The Union’s Maj. Gen. William T. Sherman brought troops from his Army of the Tennessee clandestinely across the river the evening of 24 November 1863 after negotiating a system of trails behind high hills on the north side of the river following at secret crossing at Brown’s Ferry.  His troops seized what military intelligence had told him was the north end of Missionary Ridge and immediately dug in. 

Sherman then discovered to his chagrin that they had actually seized a completely detached hill, actually two almost separate hills joined by a narrow ridge.  The largest and westernmost of these is known as Billy Goat Hill and sits at the north end of Chamberlain Avenue, while the other (according to Shutting’s maps of the region at the library’s local history section) to the east is called Angora Hill.  Sherman’s personal HQ sat on the narrow ridge in the center.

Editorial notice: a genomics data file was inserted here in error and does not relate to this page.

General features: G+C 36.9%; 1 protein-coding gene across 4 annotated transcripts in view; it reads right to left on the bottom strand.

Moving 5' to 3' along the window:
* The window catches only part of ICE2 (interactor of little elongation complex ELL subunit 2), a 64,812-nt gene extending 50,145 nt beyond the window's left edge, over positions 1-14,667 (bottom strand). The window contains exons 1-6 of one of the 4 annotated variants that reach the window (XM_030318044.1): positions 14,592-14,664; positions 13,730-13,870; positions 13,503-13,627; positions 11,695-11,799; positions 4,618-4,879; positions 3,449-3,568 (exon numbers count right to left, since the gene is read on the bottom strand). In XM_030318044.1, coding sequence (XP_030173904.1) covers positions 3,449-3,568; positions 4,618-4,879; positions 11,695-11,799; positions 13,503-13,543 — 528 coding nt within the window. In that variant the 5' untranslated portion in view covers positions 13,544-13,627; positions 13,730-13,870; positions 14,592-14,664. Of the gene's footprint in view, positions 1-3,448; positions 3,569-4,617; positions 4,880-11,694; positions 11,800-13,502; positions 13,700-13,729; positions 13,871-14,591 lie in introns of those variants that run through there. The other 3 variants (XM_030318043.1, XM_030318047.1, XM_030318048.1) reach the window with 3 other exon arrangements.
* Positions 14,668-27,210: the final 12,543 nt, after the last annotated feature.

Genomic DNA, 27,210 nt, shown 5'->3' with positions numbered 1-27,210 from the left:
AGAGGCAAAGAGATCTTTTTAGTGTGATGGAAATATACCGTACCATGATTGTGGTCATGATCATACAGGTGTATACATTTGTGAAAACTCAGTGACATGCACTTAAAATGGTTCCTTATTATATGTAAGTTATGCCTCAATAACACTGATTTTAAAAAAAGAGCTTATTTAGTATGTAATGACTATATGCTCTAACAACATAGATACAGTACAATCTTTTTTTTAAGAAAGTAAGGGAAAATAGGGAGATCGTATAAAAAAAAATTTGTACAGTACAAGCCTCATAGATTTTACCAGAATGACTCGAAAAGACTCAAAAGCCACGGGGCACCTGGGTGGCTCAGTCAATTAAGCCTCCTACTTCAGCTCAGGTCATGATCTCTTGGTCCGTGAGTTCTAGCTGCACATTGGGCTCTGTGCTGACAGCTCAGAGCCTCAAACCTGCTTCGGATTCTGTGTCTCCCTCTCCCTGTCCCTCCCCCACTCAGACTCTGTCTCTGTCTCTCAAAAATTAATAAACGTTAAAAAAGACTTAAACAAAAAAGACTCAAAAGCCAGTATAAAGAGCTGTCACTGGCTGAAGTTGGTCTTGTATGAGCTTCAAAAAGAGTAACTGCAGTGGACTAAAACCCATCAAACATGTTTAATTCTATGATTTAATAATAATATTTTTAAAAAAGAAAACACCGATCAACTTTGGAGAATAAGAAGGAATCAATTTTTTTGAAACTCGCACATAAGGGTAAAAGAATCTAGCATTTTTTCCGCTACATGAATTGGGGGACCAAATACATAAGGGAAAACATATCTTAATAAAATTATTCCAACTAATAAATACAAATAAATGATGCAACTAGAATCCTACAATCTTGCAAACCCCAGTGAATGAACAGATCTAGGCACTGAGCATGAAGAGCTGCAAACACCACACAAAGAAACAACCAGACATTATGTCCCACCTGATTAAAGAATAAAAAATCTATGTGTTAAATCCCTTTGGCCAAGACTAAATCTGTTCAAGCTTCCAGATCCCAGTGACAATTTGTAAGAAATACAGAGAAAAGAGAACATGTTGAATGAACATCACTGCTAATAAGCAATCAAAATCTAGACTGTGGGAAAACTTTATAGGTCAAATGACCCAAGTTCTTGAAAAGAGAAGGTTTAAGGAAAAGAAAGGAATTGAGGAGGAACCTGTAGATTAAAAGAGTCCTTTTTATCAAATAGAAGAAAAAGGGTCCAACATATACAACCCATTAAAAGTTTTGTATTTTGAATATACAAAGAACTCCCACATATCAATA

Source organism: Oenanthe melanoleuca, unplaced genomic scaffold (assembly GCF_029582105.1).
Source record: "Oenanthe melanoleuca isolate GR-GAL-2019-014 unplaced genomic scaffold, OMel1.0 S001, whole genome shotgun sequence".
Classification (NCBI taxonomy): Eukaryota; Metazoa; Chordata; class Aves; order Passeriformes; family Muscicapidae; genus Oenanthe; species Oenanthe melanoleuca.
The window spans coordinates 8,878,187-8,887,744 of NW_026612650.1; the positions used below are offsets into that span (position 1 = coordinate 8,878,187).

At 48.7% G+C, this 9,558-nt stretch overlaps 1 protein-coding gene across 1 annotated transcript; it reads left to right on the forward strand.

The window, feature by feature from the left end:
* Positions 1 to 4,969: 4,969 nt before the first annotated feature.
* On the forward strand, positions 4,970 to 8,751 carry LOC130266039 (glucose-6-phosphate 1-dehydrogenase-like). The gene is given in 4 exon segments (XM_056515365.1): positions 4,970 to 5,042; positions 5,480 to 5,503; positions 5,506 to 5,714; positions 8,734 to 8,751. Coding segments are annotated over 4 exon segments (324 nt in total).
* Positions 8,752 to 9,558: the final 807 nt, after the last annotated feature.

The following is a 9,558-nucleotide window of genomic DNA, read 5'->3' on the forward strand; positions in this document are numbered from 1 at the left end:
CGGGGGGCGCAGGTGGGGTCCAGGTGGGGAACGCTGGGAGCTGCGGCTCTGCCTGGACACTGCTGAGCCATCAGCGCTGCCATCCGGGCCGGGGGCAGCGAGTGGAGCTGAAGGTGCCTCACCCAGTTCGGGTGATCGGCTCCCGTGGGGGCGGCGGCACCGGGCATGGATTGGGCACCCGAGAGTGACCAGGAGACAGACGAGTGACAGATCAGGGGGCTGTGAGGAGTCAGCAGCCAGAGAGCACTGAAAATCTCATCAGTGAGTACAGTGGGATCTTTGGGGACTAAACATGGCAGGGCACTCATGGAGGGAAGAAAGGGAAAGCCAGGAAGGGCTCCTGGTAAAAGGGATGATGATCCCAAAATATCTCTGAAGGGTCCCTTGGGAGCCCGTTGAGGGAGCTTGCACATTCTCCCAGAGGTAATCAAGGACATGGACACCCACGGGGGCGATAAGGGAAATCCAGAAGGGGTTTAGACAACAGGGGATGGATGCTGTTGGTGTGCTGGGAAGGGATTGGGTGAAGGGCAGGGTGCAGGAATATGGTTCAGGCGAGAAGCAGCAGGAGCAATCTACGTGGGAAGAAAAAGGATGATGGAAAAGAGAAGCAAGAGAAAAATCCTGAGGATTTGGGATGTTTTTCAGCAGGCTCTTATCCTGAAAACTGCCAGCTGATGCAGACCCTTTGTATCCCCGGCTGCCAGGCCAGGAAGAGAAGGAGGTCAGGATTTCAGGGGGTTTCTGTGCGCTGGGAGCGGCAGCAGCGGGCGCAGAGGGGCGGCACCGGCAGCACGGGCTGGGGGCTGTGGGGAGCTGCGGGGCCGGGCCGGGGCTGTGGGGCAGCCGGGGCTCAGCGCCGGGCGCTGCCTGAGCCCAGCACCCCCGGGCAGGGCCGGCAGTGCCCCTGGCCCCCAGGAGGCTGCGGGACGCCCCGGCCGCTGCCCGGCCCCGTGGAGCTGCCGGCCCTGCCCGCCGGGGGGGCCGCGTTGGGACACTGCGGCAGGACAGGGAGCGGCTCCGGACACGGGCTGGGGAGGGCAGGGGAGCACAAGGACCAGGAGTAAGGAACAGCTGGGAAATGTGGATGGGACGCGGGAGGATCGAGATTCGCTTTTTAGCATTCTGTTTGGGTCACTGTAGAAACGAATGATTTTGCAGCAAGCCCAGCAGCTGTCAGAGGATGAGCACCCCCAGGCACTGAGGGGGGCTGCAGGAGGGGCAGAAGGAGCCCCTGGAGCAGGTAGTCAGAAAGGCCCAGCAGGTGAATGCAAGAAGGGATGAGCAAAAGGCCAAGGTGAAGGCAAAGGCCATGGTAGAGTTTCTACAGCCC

Several well-preserved gun emplacements dug into the slopes of the two hills facing the actual north end of Missionary Ridge remain.  Sherman’s rifle pits, at least some of them, also still exist, exactly where they were originally placed, along the actual (rather than military) crest, proving that at the time of the Chattanooga Campaign, that military doctrine was not yet carved in stone.

The actual north end of Missionary Ridge faced Sherman’s command across Lime Kiln Hollow, through which now runs Bonny Oaks Drive-Campbell Street.  At first completely undefended, it was quickly occupied and fortified by Cleburne’s Division, who had been recalled from Tyner Station, where they were about to board a train on the East Tennessee & Georgia Railroad going to Knoxville to join Longstreet’s siege of the Union Army of the Ohio there.